Christina Probeyahn is signed up to get email alerts when a sex offender moves anywhere near her Trinity home.
“It’s happened a few times in the last couple of months. But this is the first time that it's actually happened directly in our neighborhood,” said the mother of five.
Just a few houses away, Michael Johnson is now living in a rental.
In 2000, Johnson was found guilty of attempted sexual conduct with a child between 13 and 15 years old.
“You are appalled at first because you think you live in a neighborhood next to a school, next to a playground and that it’s not allowed,” said Probeyahn.
Trinity Oaks Elementary is less than a mile from Johnson’s house. A playground is even closer.
But Johnson is not in violation of a recently passed county ordinance that is supposed to keep sex offenders from living within 2,500 feet of where children congregate.
His offenses don’t qualify because they took place prior to 2010 and were out of state.
Sgt. Zak Arey said the Pasco County Sheriff’s Office will be keeping tabs on Johnson as they do with all of the 841 registered sex offenders in the county.
“We have three detectives that are assigned full time, doing nothing but monitoring sexual offenders. They do random checks every quarter. And keep a very close eye on their activity,” Arey said.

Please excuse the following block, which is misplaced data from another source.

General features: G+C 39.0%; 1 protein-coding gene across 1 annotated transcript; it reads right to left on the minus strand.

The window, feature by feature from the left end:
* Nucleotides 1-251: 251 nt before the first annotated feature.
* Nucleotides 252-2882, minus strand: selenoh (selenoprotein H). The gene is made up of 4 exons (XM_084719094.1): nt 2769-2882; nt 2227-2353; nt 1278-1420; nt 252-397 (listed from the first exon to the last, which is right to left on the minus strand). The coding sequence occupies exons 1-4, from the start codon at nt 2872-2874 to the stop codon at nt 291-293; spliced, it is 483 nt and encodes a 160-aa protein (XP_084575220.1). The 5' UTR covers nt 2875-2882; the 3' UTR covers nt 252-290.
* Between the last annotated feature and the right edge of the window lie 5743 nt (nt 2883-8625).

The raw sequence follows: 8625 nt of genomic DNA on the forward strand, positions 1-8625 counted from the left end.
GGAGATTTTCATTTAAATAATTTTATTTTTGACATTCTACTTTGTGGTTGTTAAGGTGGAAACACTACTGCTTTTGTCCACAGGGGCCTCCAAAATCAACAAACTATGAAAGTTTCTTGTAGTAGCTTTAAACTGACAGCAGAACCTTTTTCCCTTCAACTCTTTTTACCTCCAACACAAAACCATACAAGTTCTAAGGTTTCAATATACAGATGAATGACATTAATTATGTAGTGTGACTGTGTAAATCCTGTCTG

Christina and her neighbors have been sharing Johnson’s picture on the neighborhood Facebook page, so everyone knows he’s around.
She’s also had a talk with her children.
“Makes me uncomfortable. I’ve already showed my 13-year-old a picture of this man, and he walks to and from school occasionally. I’ve asked him to stay clear just to be safe,” she said.
On behalf of another sex offender, a Tampa attorney recently filed a suit against the county saying it’s impossible for his client to live anywhere in Pasco County because of the restrictions.
But Pasco County officials are standing behind the ordinance, releasing this statement:
The County adopted this ordinance in April and this is the first attempt to challenge to the Ordinance.
The Pasco Ordinance is modeled on those commonly-adopted in other jurisdictions, and those Ordinances have been upheld as Constitutional when challenged in Florida Courts. The Court in this case declined to grant an emergency stay against enforcement of Pasco County’s Ordinance, requiring the attorney to schedule a hearing on his motion sometime in 2016.
The County Attorney’s Office believes our ordinance balances the rights of those convicted of sexual offenses with the County’s effort to keep our citizens safe.
If you want to receive sex offender alerts, register at https://www.floridaoffenderalert.com